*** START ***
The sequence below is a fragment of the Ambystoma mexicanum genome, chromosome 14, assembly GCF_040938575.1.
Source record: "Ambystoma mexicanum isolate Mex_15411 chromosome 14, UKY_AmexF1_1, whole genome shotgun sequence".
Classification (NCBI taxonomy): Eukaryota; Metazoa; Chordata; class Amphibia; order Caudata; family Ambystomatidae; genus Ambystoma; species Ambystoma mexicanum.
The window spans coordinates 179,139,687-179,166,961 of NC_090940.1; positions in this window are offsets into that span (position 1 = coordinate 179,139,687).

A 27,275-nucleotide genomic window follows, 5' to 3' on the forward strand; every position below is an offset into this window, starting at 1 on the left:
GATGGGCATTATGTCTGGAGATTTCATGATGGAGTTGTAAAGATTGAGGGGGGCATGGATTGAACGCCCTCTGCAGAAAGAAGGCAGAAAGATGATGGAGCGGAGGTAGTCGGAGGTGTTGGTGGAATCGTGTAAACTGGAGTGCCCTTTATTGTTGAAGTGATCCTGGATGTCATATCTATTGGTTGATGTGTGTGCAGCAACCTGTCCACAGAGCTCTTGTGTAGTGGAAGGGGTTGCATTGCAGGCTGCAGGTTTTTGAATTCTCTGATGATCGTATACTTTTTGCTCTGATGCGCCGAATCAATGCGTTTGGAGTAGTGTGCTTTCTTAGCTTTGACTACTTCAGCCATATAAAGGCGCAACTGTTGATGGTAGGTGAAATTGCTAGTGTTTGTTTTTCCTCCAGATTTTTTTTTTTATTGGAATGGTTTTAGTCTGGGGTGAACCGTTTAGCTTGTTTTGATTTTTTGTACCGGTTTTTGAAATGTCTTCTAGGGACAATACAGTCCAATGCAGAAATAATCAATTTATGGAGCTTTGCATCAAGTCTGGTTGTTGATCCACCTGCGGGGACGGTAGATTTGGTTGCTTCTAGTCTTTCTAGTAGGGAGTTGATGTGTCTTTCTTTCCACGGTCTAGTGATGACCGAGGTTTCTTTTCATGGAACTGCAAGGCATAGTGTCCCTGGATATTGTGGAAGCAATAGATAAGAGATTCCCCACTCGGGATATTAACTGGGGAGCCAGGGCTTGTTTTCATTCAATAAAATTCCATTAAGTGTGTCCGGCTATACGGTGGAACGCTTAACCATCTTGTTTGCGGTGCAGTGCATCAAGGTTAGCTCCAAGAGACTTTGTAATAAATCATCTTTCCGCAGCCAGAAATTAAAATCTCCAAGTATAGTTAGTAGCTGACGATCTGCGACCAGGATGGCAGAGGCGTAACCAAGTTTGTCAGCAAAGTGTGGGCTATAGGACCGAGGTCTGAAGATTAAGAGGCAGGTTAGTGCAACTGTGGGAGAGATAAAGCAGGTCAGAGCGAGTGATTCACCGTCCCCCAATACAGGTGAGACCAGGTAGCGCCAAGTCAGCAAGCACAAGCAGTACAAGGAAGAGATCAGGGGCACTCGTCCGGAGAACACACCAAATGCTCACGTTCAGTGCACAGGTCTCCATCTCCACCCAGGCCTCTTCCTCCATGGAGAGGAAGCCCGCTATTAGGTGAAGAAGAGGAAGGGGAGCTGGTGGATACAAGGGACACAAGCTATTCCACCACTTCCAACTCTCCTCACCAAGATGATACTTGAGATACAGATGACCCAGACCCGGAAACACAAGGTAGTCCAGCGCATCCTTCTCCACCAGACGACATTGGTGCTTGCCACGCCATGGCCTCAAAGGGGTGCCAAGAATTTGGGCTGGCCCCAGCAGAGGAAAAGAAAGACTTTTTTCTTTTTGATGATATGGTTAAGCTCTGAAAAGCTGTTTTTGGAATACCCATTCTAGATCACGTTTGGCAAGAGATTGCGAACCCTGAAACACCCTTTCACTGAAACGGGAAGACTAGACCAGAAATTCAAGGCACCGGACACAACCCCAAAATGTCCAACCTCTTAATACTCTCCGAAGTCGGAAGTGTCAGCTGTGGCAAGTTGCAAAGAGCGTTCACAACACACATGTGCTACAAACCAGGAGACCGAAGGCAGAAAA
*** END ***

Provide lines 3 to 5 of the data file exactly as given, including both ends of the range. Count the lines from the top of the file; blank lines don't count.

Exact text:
Classification (NCBI taxonomy): Eukaryota; Metazoa; Chordata; class Amphibia; order Caudata; family Ambystomatidae; genus Ambystoma; species Ambystoma mexicanum.
The window spans coordinates 179,139,687-179,166,961 of NC_090940.1; positions in this window are offsets into that span (position 1 = coordinate 179,139,687).

A 27,275-nucleotide genomic window follows, 5' to 3' on the forward strand; every position below is an offset into this window, starting at 1 on the left: